With a main character slowly seduced into a morally questionable arrangement to retain his youth, "Time is a Twisting Snake" by Richard Bowes to me is like a Zinfandel. Sweet and light at the surface, it's also quite difficult to get exactly right. Just as a story essentially about the old stealing the bodies of the young is a rather tricky premise to do in a way that is original and sharp. The main character could easily be seen as a monster, as afraid of dying and age and irrelevance. Certainly those are aspects of why he decides to go through with the procedure, because he is a social media fixture and because he doesn't want to let go. He wants to stay in the Big Arena, and yet his time is run down. But it's not just that. He also knows that what he is doing is wrong. He knows that his decision, made for the best of reasons, has implications he can only see after the fact. He is conflicted, complex, and that's why I like this story so much, because there is no easy answer, just the sense that something is wrong, and that something is going to turn around and snap. So, like a Zinfandel done right, this story has layers where you might not expect them, and a taste that leaves you wanting more.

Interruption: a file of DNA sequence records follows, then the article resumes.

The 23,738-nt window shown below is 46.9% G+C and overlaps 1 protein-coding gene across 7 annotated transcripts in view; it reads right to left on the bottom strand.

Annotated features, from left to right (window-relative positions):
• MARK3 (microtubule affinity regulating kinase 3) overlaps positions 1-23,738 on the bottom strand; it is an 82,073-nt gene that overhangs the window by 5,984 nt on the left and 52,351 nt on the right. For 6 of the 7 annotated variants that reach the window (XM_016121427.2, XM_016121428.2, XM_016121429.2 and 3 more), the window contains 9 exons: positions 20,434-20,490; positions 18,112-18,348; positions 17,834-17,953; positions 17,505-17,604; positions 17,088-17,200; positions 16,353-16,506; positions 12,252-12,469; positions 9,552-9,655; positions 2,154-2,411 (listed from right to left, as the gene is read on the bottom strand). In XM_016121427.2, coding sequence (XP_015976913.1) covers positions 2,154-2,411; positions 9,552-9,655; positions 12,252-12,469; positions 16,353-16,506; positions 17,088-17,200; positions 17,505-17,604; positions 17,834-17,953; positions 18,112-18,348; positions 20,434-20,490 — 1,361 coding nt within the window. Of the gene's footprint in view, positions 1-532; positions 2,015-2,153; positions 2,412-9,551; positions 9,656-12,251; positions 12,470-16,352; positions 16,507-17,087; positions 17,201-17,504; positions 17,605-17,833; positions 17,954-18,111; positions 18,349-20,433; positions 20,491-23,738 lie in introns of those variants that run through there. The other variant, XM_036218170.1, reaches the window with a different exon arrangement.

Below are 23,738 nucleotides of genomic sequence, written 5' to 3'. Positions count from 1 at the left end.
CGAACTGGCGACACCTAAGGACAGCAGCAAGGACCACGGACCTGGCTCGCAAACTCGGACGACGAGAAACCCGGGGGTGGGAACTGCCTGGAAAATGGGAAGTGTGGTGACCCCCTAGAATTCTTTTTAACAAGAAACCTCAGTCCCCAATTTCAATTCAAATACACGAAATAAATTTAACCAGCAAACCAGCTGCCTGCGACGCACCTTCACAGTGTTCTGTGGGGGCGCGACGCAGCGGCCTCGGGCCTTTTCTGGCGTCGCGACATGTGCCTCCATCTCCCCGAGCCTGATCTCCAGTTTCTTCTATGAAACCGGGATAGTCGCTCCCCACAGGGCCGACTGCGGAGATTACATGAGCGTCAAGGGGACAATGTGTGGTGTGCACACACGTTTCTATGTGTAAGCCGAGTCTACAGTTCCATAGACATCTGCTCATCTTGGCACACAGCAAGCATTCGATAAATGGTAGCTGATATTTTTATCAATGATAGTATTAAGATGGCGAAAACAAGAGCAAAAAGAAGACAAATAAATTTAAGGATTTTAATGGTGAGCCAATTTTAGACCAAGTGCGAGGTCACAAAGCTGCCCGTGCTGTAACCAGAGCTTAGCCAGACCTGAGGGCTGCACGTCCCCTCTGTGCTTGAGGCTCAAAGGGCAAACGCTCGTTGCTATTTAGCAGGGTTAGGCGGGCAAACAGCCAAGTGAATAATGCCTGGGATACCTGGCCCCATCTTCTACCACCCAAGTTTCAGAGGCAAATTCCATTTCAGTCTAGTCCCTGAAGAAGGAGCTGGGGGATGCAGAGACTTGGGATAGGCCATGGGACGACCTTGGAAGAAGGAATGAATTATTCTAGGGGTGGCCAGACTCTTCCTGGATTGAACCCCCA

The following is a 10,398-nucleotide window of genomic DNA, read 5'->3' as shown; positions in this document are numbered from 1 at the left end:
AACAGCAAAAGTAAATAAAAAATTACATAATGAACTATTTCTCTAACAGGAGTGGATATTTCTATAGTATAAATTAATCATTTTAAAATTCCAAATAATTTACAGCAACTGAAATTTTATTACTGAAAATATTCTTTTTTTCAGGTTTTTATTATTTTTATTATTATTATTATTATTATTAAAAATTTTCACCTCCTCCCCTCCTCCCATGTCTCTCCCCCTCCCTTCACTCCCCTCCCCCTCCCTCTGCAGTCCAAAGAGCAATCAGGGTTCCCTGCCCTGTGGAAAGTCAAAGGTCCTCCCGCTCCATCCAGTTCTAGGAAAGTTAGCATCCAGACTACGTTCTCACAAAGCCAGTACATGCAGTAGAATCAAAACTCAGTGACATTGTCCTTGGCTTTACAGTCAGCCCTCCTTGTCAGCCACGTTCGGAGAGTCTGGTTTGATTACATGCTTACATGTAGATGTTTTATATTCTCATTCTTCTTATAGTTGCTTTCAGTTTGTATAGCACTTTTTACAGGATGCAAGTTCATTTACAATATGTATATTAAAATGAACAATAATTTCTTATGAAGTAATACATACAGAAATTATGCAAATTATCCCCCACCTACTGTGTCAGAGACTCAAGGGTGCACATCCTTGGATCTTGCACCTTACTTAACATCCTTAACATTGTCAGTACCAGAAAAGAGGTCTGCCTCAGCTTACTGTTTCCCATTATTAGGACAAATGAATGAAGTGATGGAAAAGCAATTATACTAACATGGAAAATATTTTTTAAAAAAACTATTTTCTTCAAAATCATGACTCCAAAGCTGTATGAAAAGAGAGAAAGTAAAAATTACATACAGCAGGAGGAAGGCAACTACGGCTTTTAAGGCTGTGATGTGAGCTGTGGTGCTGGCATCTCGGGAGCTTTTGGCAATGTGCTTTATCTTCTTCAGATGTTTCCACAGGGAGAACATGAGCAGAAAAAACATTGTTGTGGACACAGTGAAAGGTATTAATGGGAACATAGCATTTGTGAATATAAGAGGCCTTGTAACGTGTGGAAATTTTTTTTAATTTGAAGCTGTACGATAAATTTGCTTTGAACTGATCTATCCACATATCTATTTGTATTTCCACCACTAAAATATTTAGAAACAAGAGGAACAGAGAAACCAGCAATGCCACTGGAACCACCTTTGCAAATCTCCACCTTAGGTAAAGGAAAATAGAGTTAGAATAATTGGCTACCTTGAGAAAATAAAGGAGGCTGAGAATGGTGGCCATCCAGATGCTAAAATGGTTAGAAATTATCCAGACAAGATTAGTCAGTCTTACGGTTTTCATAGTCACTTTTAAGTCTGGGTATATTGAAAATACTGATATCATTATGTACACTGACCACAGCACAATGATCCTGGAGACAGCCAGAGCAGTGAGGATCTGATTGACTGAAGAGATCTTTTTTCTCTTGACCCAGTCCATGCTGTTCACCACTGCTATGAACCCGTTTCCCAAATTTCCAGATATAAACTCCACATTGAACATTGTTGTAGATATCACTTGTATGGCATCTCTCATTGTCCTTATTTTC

"The Half Dark Promise" by Malon Edwards (Shimmer #23)
|Art by Sandro Castelli|
"Headwater LLC" by Sequoia Nagamatsu (Lightspeed #56)
|Art by Zelda Devon|
"The Heat of Us: Notes Toward an Oral History" by Sam J. Miller (Uncanny #2)
|Art by Julie Dillon|
"Cat Pictures Please" by Naomi Kritzer (Clarkesworld #100)